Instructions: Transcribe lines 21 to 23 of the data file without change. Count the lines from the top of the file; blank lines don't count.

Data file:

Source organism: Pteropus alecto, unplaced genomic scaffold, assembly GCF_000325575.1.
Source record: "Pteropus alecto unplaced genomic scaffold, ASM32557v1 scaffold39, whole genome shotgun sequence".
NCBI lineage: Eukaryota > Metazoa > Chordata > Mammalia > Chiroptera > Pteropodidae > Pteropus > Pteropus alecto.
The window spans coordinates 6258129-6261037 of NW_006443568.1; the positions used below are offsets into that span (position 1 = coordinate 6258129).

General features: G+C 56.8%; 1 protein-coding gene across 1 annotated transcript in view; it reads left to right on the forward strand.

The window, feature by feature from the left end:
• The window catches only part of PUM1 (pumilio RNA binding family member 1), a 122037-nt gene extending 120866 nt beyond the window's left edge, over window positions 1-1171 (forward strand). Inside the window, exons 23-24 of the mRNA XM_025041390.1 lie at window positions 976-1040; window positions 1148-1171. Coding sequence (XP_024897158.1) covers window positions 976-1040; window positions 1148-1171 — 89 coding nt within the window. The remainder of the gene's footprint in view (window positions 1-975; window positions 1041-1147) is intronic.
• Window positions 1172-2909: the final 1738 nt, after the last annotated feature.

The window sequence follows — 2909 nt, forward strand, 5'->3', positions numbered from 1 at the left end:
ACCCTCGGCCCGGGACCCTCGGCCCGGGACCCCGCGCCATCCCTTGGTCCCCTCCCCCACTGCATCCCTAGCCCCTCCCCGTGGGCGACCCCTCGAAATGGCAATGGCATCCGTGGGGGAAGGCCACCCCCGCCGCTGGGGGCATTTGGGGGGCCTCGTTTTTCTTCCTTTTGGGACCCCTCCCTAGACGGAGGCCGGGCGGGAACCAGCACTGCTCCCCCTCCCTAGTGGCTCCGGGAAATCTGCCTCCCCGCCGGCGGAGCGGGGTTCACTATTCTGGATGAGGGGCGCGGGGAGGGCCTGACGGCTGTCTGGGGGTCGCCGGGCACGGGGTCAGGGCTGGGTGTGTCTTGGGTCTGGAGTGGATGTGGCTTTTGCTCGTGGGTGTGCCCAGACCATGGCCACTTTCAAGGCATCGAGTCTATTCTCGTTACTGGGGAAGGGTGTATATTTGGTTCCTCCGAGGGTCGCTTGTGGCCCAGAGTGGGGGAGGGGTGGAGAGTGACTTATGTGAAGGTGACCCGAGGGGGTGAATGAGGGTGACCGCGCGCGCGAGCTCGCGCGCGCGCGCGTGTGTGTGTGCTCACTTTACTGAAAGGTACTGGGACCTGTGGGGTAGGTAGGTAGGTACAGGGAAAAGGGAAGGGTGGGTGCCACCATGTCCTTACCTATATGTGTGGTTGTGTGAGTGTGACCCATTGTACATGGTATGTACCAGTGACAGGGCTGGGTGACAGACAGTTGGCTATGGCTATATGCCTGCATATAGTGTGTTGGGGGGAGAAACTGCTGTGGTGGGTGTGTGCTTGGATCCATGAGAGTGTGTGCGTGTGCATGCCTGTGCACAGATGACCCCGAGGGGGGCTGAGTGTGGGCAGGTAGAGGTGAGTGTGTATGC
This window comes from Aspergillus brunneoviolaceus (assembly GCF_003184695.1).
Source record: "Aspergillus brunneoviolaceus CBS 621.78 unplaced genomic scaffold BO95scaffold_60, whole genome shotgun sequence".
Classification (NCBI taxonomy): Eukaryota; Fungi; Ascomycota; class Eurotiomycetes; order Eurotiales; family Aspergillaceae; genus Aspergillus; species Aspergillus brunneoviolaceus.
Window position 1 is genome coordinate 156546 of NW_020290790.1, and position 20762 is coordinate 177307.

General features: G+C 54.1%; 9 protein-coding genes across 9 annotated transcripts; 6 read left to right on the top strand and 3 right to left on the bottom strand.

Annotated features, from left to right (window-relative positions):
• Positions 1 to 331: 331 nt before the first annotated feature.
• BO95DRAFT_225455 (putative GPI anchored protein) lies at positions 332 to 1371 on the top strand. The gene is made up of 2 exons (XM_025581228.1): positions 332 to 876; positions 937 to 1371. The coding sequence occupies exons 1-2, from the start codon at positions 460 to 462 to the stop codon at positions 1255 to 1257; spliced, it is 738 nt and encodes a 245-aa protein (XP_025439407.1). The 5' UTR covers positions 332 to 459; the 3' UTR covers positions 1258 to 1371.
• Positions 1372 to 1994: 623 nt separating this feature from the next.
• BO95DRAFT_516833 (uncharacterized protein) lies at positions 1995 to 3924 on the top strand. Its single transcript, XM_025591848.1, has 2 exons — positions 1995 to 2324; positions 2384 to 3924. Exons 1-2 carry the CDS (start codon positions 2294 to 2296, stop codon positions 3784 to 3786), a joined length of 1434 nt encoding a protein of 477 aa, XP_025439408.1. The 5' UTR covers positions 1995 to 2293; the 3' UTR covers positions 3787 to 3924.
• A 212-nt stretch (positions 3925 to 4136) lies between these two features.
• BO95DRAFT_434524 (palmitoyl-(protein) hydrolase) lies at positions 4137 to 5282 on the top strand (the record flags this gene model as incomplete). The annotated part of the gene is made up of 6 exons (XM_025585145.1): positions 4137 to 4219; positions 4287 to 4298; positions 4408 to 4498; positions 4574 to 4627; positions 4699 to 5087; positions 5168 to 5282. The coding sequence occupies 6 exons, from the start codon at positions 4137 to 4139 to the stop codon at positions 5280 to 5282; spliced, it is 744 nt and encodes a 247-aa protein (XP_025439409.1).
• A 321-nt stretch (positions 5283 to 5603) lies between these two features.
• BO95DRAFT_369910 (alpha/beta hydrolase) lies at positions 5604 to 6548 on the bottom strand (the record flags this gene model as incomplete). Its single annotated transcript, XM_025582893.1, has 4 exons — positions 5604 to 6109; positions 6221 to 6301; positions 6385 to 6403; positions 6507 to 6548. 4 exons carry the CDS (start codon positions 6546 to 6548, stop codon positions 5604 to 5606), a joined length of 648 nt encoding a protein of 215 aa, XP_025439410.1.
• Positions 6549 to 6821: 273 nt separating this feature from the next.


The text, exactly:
• A 212-nt stretch (positions 3925 to 4136) lies between these two features.
• BO95DRAFT_434524 (palmitoyl-(protein) hydrolase) lies at positions 4137 to 5282 on the top strand (the record flags this gene model as incomplete). The annotated part of the gene is made up of 6 exons (XM_025585145.1): positions 4137 to 4219; positions 4287 to 4298; positions 4408 to 4498; positions 4574 to 4627; positions 4699 to 5087; positions 5168 to 5282. The coding sequence occupies 6 exons, from the start codon at positions 4137 to 4139 to the stop codon at positions 5280 to 5282; spliced, it is 744 nt and encodes a 247-aa protein (XP_025439409.1).
• A 321-nt stretch (positions 5283 to 5603) lies between these two features.